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Here’s the third installment on Growing Garlic
When the bottom leaves of the Garlic are yellowing, it is time for harvesting. In the Valley, that is usually the beginning of September. As a sidenote: Our garlic often gets yellowing tops early in the growing year. This is because we often have very cool nighttime temperatures, so the garlic tops get a touch of frost early in the season. Your garlic tops may well be green all season long.
We do not find that the yellowing tops affect the taste of the garlic at all. It’s just something that happens here because of those very cool temperatures.
Dig up a couple of plants, preferably from different parts of the garlic bed. Have the cloves formed? It’s time – you can dig up your plants. You are better to harvest your garlic a bit early, rather than a bit late.
You can tell if you harvested late if the cloves have started to pull away from the centre stem. You want to harvest when the cloves are still tight with a wrapper on them. This is the best stage for storing the longest.
You may find that there is dirt stuck in the roots, especially if your soil is moist. I rub the root end with my gloved hand and if the soil is a bit dry, it will crumble and fall out.
But if the soil is still quite wet, leave your garlic out in the air for an hour and let them dry a bit. This will make it easier to get the dirt out. Try to NOT leave your garlic laying in the sun for too long. You are better off to move it into a shaded area, even if there is still dirt on the roots.
If the weather is supposed to stay warm, you can hang the bulbs outside (out of the weather). We hang them up in the breezeway down at the barn. If your weather is supposed to be quite cool or even frosty, bring your Garlic inside instead or hang it where it will not get hit with frost.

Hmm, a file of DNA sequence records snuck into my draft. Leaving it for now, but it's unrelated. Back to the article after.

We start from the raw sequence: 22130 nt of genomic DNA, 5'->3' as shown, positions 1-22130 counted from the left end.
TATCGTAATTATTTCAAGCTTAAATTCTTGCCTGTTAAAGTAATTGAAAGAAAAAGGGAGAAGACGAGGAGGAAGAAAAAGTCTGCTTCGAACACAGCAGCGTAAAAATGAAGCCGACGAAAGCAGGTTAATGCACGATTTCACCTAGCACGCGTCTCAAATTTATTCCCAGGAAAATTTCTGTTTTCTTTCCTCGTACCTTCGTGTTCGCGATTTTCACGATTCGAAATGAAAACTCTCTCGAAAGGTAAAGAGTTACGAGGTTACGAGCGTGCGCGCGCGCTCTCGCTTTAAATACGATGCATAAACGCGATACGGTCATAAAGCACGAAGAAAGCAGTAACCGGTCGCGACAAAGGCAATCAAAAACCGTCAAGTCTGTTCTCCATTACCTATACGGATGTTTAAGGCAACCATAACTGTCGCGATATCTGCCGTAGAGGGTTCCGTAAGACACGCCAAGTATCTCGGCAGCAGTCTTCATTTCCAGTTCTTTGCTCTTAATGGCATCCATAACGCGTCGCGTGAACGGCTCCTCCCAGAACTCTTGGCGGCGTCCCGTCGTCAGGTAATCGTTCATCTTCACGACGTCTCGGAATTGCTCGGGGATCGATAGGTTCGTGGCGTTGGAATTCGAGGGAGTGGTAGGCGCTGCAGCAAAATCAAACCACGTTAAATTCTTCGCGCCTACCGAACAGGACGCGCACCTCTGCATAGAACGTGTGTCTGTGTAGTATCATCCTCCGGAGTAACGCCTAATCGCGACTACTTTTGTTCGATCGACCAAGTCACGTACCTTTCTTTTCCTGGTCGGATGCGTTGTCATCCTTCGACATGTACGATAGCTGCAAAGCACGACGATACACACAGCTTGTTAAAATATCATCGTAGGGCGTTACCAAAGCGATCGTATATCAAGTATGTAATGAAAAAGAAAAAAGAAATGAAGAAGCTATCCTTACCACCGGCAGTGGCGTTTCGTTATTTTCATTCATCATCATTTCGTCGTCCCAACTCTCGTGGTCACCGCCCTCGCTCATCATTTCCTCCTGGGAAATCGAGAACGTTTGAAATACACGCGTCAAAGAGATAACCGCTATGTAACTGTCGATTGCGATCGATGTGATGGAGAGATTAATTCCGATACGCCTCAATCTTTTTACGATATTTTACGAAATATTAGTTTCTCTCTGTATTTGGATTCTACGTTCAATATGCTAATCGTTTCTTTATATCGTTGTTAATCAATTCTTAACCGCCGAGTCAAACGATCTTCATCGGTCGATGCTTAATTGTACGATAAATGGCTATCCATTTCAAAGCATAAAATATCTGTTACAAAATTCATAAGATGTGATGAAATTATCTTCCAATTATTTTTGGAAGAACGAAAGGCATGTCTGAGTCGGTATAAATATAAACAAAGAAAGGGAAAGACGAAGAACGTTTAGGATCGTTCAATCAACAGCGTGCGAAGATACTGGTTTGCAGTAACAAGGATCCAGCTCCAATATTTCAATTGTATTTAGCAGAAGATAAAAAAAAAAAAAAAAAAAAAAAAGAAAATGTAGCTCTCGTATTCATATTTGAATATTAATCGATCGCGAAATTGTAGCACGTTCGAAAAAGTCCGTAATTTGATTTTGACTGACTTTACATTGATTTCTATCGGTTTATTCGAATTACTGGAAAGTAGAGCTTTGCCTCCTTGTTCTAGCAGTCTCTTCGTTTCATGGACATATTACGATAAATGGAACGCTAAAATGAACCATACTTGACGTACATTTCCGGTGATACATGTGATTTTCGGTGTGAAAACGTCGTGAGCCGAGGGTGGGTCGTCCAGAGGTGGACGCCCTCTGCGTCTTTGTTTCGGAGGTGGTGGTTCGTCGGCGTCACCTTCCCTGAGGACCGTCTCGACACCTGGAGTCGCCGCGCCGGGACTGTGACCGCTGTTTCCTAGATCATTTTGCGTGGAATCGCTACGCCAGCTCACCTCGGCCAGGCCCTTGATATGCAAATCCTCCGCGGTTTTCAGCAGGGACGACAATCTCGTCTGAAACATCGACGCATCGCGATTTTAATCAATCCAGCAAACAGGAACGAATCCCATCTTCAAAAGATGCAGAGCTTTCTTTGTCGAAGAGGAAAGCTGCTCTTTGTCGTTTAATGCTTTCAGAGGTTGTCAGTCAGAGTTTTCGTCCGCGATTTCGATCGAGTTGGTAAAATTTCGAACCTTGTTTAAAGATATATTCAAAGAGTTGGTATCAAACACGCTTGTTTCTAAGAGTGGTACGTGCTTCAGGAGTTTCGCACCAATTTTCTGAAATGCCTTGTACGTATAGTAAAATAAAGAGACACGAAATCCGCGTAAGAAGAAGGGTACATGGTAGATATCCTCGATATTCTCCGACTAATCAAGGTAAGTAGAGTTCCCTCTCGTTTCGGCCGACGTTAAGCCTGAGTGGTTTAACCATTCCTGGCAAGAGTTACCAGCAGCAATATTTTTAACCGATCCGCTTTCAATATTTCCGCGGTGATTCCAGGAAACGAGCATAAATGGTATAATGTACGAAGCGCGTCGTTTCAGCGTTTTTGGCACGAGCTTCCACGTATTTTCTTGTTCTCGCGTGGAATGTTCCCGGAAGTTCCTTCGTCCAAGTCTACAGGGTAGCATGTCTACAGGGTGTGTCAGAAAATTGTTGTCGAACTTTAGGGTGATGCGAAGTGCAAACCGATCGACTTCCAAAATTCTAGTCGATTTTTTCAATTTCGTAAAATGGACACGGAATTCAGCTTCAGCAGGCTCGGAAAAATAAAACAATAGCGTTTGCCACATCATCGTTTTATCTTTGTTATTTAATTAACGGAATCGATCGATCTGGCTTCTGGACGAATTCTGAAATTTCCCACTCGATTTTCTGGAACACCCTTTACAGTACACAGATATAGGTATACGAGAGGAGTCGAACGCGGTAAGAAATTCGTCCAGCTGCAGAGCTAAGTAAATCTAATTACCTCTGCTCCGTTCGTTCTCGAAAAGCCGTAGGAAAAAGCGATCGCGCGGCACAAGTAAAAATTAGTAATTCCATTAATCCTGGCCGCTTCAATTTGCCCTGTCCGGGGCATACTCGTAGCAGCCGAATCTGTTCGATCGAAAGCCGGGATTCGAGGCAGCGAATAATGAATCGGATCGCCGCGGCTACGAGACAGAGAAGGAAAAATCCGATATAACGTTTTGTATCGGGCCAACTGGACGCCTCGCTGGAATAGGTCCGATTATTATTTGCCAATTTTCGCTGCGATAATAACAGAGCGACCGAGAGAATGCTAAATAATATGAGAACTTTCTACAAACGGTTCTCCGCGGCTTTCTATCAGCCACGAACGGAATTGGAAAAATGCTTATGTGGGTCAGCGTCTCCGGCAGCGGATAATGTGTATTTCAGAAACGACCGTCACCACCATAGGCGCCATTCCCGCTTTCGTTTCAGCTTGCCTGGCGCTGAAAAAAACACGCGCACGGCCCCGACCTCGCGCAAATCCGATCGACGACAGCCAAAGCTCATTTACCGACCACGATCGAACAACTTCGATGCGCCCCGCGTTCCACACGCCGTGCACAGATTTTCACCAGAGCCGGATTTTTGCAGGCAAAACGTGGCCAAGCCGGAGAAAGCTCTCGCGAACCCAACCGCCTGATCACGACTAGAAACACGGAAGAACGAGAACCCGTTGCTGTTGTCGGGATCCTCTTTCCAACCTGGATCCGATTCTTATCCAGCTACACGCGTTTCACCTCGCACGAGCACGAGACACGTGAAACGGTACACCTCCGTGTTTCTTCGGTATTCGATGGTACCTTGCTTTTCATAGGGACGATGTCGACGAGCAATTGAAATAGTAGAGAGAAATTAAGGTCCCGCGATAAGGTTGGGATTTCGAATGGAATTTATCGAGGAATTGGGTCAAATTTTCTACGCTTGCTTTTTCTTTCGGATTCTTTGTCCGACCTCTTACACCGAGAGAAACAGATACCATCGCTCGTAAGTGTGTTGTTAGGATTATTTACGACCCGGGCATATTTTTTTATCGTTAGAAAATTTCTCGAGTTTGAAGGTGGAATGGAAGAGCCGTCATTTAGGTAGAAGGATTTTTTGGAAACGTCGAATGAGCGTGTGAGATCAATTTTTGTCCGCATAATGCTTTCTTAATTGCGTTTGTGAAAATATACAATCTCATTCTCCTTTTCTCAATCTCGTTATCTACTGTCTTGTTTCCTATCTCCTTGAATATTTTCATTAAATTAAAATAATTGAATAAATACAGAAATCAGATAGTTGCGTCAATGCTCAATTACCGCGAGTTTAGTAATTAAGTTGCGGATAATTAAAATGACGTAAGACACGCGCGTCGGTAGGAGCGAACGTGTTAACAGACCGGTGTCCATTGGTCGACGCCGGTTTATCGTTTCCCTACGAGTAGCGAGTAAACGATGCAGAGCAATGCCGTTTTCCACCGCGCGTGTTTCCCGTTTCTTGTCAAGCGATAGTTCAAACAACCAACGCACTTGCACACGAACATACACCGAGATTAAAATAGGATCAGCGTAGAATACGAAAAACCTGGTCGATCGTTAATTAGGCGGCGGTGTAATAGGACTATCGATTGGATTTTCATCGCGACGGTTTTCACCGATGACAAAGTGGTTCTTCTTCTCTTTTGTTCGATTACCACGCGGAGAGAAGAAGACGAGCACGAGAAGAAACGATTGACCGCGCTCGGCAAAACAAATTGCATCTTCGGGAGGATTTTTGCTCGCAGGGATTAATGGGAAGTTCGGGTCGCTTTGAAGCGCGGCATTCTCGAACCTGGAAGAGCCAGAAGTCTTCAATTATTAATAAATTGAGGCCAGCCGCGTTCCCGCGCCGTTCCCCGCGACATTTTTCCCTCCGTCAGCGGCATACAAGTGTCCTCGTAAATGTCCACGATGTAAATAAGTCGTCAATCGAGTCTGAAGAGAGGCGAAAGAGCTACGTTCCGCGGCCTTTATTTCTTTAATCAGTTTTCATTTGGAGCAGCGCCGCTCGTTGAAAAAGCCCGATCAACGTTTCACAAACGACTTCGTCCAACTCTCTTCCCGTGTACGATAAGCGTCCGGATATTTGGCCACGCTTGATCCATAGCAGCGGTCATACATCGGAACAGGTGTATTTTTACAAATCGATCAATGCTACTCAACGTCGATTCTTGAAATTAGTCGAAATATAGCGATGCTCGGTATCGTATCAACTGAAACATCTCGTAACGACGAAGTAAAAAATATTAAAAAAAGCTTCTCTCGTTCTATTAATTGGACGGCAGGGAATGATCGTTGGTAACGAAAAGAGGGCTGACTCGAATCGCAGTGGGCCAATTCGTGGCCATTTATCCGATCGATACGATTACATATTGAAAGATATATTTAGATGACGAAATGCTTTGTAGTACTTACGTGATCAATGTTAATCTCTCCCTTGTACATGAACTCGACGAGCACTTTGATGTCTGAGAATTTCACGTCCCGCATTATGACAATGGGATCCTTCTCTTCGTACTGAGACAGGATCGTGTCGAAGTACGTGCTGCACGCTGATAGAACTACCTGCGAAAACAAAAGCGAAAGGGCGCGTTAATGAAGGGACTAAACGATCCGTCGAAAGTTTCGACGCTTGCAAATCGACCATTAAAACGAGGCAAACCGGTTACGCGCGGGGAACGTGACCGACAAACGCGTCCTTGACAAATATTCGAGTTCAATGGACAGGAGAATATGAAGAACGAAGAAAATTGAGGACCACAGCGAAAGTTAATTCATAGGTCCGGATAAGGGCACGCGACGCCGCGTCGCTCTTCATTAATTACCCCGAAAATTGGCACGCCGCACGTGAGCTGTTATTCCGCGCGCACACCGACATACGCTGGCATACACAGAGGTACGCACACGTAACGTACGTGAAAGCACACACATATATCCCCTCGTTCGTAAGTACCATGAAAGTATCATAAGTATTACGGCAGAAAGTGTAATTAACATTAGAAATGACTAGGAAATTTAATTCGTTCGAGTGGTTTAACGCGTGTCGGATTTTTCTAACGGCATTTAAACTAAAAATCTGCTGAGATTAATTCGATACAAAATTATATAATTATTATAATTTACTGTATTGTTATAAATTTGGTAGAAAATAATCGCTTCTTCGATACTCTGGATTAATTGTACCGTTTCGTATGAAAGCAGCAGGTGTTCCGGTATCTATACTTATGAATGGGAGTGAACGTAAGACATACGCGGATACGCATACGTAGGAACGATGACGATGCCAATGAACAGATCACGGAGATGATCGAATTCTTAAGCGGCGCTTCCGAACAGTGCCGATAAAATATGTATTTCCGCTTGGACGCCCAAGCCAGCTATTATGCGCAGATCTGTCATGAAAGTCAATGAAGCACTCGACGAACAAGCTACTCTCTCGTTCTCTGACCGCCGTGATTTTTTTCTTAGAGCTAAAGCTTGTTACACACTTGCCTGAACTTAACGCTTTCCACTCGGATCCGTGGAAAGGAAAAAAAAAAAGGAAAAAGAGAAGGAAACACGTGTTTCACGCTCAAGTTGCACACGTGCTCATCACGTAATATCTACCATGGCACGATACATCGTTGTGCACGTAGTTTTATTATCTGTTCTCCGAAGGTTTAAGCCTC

You can probably see in the photo above, I bundled the plants using baling twine. I’ve moved on to a heavier twine since then, as bundles with huge bulbs can actually be quite heavy. When I bundle them, I put all the largest bulbs together.
I may end up with 8 bundles of nice big heads and 4 bundles of smaller heads. I bundle them like this so it is faster and easier for me to pick next year’s cloves (another post). I hang them in groups of 10, as I sell some and this makes it much easier to count up.
If you stab a Garlic head with the pitchfork when harvesting, be sure to place those ones of to the side. Use them up first. Garlic that has been cut or scraped will NOT store well, and could introduce bacteria to other bulbs. Just keep those in the kitchen and start cooking!
After the bundles have hung for at least 10 days (maybe closer to 2 weeks), bring them into the house. We keep our Garlic downstairs, hanging the bundles in my potting room. Or, you can trim off the stalks using your garden shears.
Be sure to leave a 1 inch stem above the bulb. Then, cut the roots closer to the base using some good kitchen scissors and store them in a basket.
We don’t keep the Garlic in the Cold Room, as Garlic likes it a bit warmer and we don’t want the smell of Garlic wafting around our other winter stored veggies. When first hung, the aroma of Garlic fills the house – what a wonderful smell.
Once the Garlic is pulled, hung and drying, we weed out the Garlic bed. It will only be a few weeks before this bed is planted again. The earlier the bed is prepared, the better. If another layer of compost is needed, now is the time to add it. If we have time before planting, we will seed some Buckwheat in the bed to improve the soil for the coming year.
Next up, I’ll show you how I choose which Garlic bulbs to replant for the following year. If you have any comments or questions, please let us know – we love feedback
Here is the last installment – Growing Garlic – Part 4 (how to know which cloves to replant)
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